1. Student Debt Is a Major Reason Millennials Aren't Buying Homes (2228 points, 487 comments)
    2. Americans Are Paying $38 to Collect $1 of Student Debt (1598 points, 150 comments)
    3. Report: America’s marijuana industry headed for $24 billion by 2025 (1350 points, 74 comments)
    4. Solar Power Will Kill Coal Faster Than You Think (1336 points, 243 comments)
    5. Saudi Arabia signals end of tax-free living as oil revenues slump (1013 points, 264 comments)
    6. One-third of Americans say they’d have trouble coming up with an emergency $2,000 (979 points, 346 comments)
    7. Trump Seeks $3.6 Trillion in Spending Cuts to Reshape Government (977 points, 652 comments)
    8. Indian American community richest with median household income of $103,821 (846 points, 201 comments)
    9. Foreigners snap up record number of US homes (825 points, 363 comments)
    10. More Americans Are Falling Behind on Student Loans, and Nobody Quite Knows Why (679 points, 526 comments)
  4. 13354 points, 31 submissions: Splenda
    1. Study: The richest families in Florence in 1427 are still the richest families in Florence (5678 points, 501 comments)
    2. Handing Out Tax Breaks to Businesses Is Worse Than Useless: Study exposes the futility of the $45 billion that states spend on economic development incentives. (1410 points, 120 comments)
    3. The Never-Ending Foreclosure: How can the country survive the next economic crash if millions of families still haven't recovered from the last one? (1061 points, 331 comments)
    4. Memo To Steven Mnuchin: Trump's Tax Plan Would Add $7 Trillion To The Debt Over 10 Years (950 points, 317 comments)
    5. Rural America Is Aging and Shrinking (414 points, 364 comments)
    6. This Is What a Real Middle-Class Tax Cut Would Look Like (387 points, 252 comments)
    7. The coming battle between the Trump team and economists over the true cost of climate change (290 points, 102 comments)
    8. Here’s One Scary Way Trump’s Team Could Manipulate Government Data: It has plans to recalculate the social cost of carbon, which has been called “the most important number you’ve never heard of.” (256 points, 29 comments)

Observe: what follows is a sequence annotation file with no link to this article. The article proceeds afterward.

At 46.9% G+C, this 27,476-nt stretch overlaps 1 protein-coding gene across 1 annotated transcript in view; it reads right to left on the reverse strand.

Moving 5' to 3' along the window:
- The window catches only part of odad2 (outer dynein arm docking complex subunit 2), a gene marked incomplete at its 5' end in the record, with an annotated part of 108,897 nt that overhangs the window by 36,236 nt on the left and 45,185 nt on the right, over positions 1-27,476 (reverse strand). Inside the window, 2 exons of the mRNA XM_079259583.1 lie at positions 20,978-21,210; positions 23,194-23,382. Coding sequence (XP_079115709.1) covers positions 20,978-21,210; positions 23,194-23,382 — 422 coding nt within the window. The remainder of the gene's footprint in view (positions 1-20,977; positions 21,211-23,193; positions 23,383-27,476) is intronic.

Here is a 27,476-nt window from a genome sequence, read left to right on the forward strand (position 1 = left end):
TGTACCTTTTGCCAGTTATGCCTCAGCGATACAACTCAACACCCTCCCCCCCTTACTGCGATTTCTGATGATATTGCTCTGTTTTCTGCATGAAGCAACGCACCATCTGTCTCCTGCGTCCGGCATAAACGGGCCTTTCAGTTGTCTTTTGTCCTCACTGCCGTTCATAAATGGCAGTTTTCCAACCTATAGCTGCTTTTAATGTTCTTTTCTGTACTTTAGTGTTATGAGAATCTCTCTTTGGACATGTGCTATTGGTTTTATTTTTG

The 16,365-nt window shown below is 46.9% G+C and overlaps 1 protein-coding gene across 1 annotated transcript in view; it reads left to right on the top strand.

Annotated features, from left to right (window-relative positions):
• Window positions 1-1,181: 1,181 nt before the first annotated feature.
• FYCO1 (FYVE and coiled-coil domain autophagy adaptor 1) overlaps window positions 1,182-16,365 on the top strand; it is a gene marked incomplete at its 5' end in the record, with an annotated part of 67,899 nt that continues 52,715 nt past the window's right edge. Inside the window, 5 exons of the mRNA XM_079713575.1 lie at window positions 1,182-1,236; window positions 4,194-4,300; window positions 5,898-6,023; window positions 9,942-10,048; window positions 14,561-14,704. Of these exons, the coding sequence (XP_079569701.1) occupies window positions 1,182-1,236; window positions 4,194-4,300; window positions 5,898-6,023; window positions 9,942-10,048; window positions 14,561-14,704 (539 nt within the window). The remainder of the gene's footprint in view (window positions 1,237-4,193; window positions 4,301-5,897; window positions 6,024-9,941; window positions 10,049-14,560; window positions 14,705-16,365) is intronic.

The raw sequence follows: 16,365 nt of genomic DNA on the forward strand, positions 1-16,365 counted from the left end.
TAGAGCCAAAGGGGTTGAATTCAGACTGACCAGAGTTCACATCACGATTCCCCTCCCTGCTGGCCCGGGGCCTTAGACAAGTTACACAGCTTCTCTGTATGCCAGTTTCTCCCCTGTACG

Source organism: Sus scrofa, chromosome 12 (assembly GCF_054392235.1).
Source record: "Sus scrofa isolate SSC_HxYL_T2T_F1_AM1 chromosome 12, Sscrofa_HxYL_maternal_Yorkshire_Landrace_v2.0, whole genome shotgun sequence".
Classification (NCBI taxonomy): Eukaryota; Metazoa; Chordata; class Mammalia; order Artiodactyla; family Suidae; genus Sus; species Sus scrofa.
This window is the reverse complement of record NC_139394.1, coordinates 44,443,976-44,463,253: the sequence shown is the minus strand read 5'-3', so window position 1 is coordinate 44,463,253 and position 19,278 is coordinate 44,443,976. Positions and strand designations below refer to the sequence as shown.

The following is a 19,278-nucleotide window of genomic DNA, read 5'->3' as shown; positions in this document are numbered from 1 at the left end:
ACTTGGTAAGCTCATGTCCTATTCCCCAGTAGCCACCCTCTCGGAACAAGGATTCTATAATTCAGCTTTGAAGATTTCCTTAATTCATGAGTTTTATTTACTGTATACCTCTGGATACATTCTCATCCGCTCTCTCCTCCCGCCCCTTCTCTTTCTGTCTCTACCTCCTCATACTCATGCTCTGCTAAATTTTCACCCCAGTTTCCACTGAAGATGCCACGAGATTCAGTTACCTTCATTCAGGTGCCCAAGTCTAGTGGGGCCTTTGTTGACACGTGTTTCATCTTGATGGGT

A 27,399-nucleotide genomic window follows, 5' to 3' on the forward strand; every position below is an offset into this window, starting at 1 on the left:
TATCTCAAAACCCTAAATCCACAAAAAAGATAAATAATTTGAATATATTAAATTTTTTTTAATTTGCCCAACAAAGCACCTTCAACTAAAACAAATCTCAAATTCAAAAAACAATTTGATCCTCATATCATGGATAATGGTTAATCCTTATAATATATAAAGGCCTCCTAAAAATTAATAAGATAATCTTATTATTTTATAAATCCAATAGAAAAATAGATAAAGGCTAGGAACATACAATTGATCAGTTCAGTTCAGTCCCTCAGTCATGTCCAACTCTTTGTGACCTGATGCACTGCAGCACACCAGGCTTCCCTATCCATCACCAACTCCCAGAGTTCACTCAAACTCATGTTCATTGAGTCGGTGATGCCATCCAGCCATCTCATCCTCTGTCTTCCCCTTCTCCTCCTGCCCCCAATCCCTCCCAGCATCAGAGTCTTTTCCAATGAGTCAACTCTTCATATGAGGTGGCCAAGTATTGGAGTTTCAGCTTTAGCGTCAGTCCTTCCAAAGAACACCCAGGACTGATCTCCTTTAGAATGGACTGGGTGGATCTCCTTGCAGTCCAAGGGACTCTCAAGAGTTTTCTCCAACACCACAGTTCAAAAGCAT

9. Hot and Violent: Researchers have begun to understand the economic and social damage caused by climate change. (238 points, 90 comments)
    10. How Wall Street Once Killed the U.S. Solar Industry… and how it could happen again. (238 points, 53 comments)
  5. 12703 points, 31 submissions: DoremusJessup
    1. U.S. Wage Disparity Took Another Turn for the Worse Last Year: The rich-poor pay gap is getting wider (1307 points, 323 comments)
    2. European Union finance ministers agreed on Tuesday to close loopholes multinational corporations use to skip taxation on dividends, part of a drive to stop them from parking profits where they pay the least tax (1063 points, 131 comments)
    3. Trump Plan to Slash LLC Rate Is Boon for Top Earners: Cutting pass-through rate to 15% could cost $2 trillion; Top 1% would get tax cut of $76,000 - Tax Policy Center (1046 points, 216 comments)
    4. Robots Are Slashing U.S. Wages and Worsening Pay Inequality: Robots have a real impact on jobs and wages, new research shows (1014 points, 391 comments)
    5. US Adds 156K Jobs; Unemployment Rate Ticks up to 4.7 Pct. Hourly pay jumped 2.9 percent from a year earlier, the biggest increase in more than seven years (883 points, 350 comments)
    6. Norway's sovereign wealth fund, the world's largest, on Friday called for a cap on executive pay and fiscal transparency at the companies in which it invests, further buffing its reputation as an ethical investor (846 points, 78 comments)
    7. U.S. payrolls increase more than expected, wages rise (842 points, 142 comments)
    8. America’s Biggest Creditors Dump Treasuries in Warning to Trump (838 points, 309 comments)
    9. Unemployment in the U.S. Is Falling, So Why Isn’t Pay Rising? (571 points, 228 comments)
    10. Citigroup on Thursday became the first-ever bank to get hit with civil "spoofing charges," after U.S. derivatives regulators said one of its units entered U.S. Treasury futures market orders with the intent of canceling them (511 points, 46 comments)
  6. 12274 points, 1 submission: CADBP
    1. Freakonomics: You're twice as likely to go from low to high income in Canada than in the USA (12274 points, 809 comments)
  7. 11930 points, 4 submissions: trot-trot
    1. Trade school, not 4-year college, is a better bet to solve the US income gap, researchers say (11060 points, 1329 comments)
    2. Libor: Bank of England implicated in secret recording (517 points, 9 comments)
    3. 'These Boots are Made for Walking': Why Most Divorce Filers are Women (273 points, 268 comments)
    4. This Is Le Pen's Plan to Break Up the Euro (80 points, 11 comments)
  8. 11267 points, 16 submissions: unimployed
    1. Basically every problem in the US economy is because companies have too much power, new research argues (7086 points, 372 comments)